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A journey anywhere in the virtual world of Microsoft Flight Simulator

On a recent cloudy morning in Wolverhampton, England, Wesley Appiah was in his bedroom, examining a flight plan to the Canary Islands, listening to an R&B playlist, and greeting his “passengers”.

Appiah, 20, is an accounting and finance student at the University of Warwick, but he’s also an aspiring pilot who streams virtual flights on Twitch, the Internet’s most popular destination for streaming video games.

His favorite software is the new Microsoft Flight Simulator, released in August.

“You can go anywhere in the world,”

; Appiah said, “as long as there is an airport to fly to.”

Appiah is not exaggerating. In addition to a wide variety of airplanes to fly, the 2020 simulator offers what is generally considered to be the most realistic and complete digital representation of the world that has ever been made available to the public. It includes 1.5 billion rendered buildings and enough data to fill 1.7 million DVDs. For digital tourists, a trip to the Grand Canyon or Mount Fuji is now a flight away.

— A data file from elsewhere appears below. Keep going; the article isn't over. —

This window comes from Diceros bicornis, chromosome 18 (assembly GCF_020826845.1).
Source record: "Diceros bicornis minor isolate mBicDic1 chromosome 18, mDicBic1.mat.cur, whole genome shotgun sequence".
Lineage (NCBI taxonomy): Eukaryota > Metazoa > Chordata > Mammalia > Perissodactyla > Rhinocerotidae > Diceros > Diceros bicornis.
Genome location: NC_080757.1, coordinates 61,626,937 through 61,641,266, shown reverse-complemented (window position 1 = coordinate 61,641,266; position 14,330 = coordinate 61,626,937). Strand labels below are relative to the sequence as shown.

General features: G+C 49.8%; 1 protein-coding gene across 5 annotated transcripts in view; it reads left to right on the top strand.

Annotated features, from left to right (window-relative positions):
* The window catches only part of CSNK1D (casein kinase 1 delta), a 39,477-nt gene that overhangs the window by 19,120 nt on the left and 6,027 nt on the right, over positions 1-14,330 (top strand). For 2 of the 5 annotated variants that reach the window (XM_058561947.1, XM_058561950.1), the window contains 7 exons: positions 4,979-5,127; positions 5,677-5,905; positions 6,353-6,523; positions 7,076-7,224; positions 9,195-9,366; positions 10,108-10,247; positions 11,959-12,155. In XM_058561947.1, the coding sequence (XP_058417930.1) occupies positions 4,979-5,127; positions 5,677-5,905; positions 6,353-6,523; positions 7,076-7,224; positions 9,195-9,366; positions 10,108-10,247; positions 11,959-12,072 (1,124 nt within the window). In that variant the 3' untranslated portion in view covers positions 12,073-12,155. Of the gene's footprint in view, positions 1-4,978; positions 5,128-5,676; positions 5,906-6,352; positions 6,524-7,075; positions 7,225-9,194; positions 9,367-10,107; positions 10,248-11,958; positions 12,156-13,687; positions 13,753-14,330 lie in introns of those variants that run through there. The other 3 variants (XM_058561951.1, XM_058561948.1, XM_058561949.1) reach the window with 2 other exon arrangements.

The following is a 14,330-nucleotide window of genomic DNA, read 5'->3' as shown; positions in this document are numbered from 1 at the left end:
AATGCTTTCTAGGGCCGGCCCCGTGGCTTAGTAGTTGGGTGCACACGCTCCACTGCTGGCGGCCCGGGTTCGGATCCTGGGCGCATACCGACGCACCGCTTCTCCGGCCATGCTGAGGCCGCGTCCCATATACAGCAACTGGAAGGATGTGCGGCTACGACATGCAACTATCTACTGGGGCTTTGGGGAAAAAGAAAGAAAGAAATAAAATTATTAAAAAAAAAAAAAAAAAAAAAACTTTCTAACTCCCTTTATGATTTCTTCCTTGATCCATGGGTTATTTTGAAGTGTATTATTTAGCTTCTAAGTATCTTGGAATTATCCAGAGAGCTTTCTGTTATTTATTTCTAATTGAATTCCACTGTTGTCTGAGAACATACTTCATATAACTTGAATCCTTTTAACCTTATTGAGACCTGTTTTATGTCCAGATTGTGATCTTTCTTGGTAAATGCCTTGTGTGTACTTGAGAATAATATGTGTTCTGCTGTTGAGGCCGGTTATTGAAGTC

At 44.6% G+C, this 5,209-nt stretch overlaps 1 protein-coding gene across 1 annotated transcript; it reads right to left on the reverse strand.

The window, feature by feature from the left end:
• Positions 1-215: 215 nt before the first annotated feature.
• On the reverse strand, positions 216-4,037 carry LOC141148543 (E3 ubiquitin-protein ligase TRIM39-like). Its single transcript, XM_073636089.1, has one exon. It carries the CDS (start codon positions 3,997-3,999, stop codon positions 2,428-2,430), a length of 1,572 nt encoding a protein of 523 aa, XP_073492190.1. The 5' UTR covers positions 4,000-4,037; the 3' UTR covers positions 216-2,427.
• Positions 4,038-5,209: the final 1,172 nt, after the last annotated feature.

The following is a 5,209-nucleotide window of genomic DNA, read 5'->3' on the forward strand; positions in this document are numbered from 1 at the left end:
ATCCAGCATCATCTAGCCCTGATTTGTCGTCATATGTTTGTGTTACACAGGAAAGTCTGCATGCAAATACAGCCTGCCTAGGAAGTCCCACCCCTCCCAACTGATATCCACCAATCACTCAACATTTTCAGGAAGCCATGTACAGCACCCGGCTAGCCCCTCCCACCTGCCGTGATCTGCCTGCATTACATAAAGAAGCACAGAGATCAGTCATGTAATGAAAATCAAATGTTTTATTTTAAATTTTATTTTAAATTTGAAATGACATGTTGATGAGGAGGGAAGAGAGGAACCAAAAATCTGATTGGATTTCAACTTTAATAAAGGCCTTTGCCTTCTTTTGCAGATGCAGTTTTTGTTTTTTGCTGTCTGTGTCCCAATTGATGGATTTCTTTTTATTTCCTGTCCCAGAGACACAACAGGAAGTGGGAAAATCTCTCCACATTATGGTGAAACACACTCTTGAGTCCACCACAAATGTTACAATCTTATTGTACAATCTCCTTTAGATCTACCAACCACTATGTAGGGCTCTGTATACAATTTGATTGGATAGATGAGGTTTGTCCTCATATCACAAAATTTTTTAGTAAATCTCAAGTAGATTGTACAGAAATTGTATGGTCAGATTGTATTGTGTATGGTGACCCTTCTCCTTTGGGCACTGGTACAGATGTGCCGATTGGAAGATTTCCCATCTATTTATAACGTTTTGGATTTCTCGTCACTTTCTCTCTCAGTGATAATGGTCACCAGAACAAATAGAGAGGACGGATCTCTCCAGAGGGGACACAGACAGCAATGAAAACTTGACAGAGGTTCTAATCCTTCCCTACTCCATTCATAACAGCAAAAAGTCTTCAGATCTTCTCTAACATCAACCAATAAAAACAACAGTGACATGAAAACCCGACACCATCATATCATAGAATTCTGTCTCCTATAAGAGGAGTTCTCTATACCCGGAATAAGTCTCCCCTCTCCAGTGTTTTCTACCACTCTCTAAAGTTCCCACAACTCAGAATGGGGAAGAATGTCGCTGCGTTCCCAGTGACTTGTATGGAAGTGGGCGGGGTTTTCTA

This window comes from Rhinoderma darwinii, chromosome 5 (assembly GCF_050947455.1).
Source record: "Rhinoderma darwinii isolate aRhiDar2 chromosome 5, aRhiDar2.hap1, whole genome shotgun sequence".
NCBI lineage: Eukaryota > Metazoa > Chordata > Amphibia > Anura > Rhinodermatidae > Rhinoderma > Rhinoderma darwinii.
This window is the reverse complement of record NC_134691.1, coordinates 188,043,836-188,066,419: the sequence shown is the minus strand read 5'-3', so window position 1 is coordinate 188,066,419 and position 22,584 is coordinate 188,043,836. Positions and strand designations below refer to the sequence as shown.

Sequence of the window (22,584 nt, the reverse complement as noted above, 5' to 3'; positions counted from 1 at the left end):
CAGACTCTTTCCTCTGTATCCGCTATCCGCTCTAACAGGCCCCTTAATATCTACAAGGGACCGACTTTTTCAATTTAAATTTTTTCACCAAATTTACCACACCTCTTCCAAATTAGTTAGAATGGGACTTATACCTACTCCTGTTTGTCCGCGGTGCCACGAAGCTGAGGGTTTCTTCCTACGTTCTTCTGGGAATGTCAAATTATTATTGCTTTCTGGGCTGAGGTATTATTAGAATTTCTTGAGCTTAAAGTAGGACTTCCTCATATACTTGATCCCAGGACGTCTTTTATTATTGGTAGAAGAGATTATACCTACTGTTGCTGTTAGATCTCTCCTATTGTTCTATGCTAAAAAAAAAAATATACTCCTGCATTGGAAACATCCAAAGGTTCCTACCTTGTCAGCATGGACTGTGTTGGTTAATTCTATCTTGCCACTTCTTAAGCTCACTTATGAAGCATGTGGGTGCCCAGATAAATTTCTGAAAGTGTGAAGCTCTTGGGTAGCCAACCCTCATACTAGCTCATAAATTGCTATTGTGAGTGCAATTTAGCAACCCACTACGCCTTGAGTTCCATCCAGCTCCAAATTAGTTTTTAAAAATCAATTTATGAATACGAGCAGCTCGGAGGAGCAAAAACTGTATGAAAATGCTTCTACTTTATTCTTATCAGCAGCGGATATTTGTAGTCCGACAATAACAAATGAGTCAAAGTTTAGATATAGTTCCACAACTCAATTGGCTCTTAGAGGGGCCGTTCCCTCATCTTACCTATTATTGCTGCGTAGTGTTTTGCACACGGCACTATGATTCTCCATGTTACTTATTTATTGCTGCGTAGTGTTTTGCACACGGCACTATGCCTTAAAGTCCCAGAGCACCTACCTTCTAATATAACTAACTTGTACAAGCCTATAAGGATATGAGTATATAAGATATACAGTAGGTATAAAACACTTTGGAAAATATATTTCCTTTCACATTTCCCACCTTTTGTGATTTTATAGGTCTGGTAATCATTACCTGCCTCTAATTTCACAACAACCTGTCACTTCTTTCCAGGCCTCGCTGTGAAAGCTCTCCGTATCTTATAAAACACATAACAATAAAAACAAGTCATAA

Like the real world, it is dynamic. The virtual planet updates continuously, complete with weather. When Hurricane Laura hit the US Gulf of Mexico coast, people playing Microsoft Flight Simulator 2020 chased the storm. The smoke from the recent fires was also in the virtual world. There’s wildlife too, spurring something of a digital safari niche on YouTube. Other people have recreated famous flights from the movies.

Wesley Appiah sits in the cockpit of an Airbus A320. An aspiring pilot, he performs streaming flights on Microsoft Flight Simulator.Courtesy of Wesley Appiah

This means that flights around the world can be a long haul. Two streamers even sat for around 16 hours to recreate the journey from Los Angeles to Dubai, UAE, which is one of the longest commercial flights available.

“I can go from Birmingham to Dubai, real flight time. So that’s seven hours. I sit for seven hours, ”Appiah said.

Mandy, another Twitch streamer named TeaWithMandy, said the simulator offered a crucial respite during the coronavirus pandemic.

“We literally toured my stream,” said Mandy, who asked to omit her last name as many video game streamers do to maintain privacy. “It was the perfect thing to do during a pandemic when no one can travel.”

Microsoft has been building its signature simulator since 1982, predating even Windows, to make it the company’s longest-running product. As Microsoft has grown and evolved, the simulator has grown too. The latest version uses Microsoft’s Azure cloud computing services, which are now an important part of the company’s business.

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